## High Performance Computing Lesson 1

This is a hodge-podge collection of information, advice, and guidelines on what you should know:
• All systems are different
• Take advantage of system web pages for help.
• Be particularly careful on HPC systems (they are an important resource).
• Find a system to store your passwords (paper, lastpass, dashlane, browser-based, etc.)
• Do not use the same password twice
• SSH
• Make sure you know:
• the difference between ssh, the ssh-agent, and an SSH keychain,
• how to use ssh -l username host,
• how to create and use the files called "authorized_keys" and "config" in the .ssh directory,
• and how to use sftp to transfer files over ssh.
• Verbose mode, ssh -v is very helpful in debugging connection issues
• Learn what ports common internet traffic occurs over (Some ISPs block some ports. Starbucks, for example, sometimes blocks ports for svn or ssh, depending on the particular location.)
• To practice, try transferring a file using sftp from the HPC system to a local machine on campus which accepts incoming sftp transfers.
• Backups
• Keep a backup of everything.
• Know how to use chmod to change file permissions
• Basic usage is chmod [mode] [filename]
• Use:
• 644 (rw-r--r--) for public files
• 600 (rw-------) for private files
• 755 (rwxr-xr-x) for public directories and executables
• 700 (rwx------) for private directories and executables
• Eg. chmod -R u+rwX,go+rX,go-w <directory> is very useful for setting permissions recursively.
• Filesystems
• Make sure you know the difference between your user directory and the lustre or scratch filesystem and what each of those filesystems is useful for. Are they both backed up on your HPC system? Are old files purged?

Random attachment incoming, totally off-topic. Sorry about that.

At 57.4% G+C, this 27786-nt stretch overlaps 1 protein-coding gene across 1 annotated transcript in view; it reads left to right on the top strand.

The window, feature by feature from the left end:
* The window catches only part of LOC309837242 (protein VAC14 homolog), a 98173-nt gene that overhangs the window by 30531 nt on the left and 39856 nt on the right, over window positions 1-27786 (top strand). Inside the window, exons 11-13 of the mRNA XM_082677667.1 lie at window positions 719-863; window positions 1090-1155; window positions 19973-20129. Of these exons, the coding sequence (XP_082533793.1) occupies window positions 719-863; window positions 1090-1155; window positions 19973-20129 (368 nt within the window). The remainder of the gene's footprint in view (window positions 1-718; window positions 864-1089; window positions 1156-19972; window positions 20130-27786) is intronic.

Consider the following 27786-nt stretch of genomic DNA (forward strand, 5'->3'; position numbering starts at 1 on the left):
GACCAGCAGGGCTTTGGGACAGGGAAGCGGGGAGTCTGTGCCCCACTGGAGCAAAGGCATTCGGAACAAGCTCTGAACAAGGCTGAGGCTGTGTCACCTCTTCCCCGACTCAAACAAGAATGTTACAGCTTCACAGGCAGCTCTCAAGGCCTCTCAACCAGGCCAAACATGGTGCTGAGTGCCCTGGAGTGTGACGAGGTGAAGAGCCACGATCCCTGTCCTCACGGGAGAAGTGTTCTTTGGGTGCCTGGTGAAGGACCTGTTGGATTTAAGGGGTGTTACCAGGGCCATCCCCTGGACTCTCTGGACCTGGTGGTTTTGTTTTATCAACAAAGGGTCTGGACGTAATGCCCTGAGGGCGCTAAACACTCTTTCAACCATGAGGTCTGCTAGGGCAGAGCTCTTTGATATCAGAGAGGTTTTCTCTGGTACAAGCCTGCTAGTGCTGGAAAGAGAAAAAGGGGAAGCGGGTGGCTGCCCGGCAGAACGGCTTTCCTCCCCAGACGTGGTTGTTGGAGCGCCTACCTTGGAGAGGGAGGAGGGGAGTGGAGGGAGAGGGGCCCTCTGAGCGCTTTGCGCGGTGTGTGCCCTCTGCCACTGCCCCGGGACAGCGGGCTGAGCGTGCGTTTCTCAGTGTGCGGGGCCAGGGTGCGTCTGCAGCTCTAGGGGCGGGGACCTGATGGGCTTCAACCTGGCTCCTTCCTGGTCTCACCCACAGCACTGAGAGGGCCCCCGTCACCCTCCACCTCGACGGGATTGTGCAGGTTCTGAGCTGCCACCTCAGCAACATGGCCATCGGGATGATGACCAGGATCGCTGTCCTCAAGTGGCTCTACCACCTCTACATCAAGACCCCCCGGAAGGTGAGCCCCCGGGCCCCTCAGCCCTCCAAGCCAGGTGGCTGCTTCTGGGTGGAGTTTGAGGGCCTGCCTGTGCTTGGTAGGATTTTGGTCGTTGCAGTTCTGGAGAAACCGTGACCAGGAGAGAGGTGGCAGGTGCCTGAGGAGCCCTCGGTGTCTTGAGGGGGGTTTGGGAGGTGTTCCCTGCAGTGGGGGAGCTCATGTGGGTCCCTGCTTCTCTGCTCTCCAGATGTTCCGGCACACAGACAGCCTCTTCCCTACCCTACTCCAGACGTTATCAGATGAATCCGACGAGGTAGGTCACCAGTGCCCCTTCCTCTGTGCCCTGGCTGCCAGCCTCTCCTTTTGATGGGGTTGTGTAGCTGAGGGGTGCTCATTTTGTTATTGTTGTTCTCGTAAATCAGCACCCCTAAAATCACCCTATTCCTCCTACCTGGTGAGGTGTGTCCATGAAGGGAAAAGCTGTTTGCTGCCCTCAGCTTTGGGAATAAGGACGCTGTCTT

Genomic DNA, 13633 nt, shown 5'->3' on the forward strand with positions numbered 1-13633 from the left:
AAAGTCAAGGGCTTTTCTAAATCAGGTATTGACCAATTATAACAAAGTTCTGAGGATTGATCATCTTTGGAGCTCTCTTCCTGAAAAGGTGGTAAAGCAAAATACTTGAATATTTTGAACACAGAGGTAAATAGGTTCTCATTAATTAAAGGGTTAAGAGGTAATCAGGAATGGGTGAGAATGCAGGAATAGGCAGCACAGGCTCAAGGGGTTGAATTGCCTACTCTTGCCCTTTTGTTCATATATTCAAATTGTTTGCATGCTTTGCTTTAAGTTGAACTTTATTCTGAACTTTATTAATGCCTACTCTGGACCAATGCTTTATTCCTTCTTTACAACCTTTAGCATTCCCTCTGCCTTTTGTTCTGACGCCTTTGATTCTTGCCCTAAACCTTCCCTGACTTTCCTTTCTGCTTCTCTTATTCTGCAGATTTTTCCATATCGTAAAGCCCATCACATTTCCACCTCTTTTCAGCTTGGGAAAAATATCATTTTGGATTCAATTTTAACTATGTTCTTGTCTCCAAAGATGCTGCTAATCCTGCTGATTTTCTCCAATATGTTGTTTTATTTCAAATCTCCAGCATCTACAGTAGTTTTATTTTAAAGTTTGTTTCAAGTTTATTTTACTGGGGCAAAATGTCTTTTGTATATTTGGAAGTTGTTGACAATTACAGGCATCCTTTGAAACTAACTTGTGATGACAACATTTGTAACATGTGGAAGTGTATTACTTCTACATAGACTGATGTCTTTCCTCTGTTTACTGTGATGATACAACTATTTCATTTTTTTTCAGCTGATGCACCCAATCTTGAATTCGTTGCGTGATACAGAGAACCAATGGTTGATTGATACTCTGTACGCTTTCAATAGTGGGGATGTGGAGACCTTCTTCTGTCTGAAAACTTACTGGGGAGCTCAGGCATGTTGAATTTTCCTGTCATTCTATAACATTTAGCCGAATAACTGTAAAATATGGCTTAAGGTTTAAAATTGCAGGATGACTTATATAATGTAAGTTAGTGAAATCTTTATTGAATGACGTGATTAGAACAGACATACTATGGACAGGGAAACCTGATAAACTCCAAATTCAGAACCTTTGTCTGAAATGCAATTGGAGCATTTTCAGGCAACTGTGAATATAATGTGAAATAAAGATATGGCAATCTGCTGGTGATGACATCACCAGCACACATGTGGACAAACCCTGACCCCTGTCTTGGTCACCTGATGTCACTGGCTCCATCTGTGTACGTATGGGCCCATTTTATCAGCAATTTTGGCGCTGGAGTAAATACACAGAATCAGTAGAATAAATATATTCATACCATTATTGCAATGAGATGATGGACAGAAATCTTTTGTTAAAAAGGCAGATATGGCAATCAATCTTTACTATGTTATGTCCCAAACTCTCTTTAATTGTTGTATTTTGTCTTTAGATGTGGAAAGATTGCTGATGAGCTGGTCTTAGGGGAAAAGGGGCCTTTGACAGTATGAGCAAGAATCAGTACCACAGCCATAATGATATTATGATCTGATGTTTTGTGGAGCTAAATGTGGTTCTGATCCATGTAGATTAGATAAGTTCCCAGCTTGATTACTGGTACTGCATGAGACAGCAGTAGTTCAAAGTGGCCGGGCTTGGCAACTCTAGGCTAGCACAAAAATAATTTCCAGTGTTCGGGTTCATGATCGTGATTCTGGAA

• Know how to determine your quota
• Work plan:
• Develop code and compile on on local machine
• Recompile in user directory on HPC system
• Copy executable and input files from user directory to lustre
• I like to designate a special makefile target for this, e.g. "make lustre_copy"
• Submit job from lustre
• Copy output files from lustre to local machine using sftp
• Optional: Create a lustre link with "ln -s [real location] [new alias]". My preferred location for the alias is e.g. ~/lustre .
• SVN and git
• Typically something like:
• svn checkout svn+ssh://hostname/directory
• git clone https://github.com/awsteiner/bamr
• Compiling code
• There is typically a compiling step, and a linking step
• Compiling step: gcc -c -o test.o test.c
• Linking step: gcc -o test test.o
• In the compiling step, use -I flags to specify the location of include files, -W flags to change code warnings, and -O (Capital letter "o") flags to handle optimization
• In the linking step, use -L flags to specify the location of libraries
• There is a difference between linking with "shared" or "static" libraries. Using static libraries sometimes requires the flag "-static" during linking, and it combines all of the code into one large standalone executable. Without this flag, the executable contains only the base code, and when the code is actually executed, the program looks on the operating system (it typically looks in a few system directories and all the directories contained in the LD_LIBRARY_PATH variable) for the shared libraries and loads them in memory at the time of execution. Compilation with shared libraries is often easier on HPC systems, but static linking creates slightly faster code.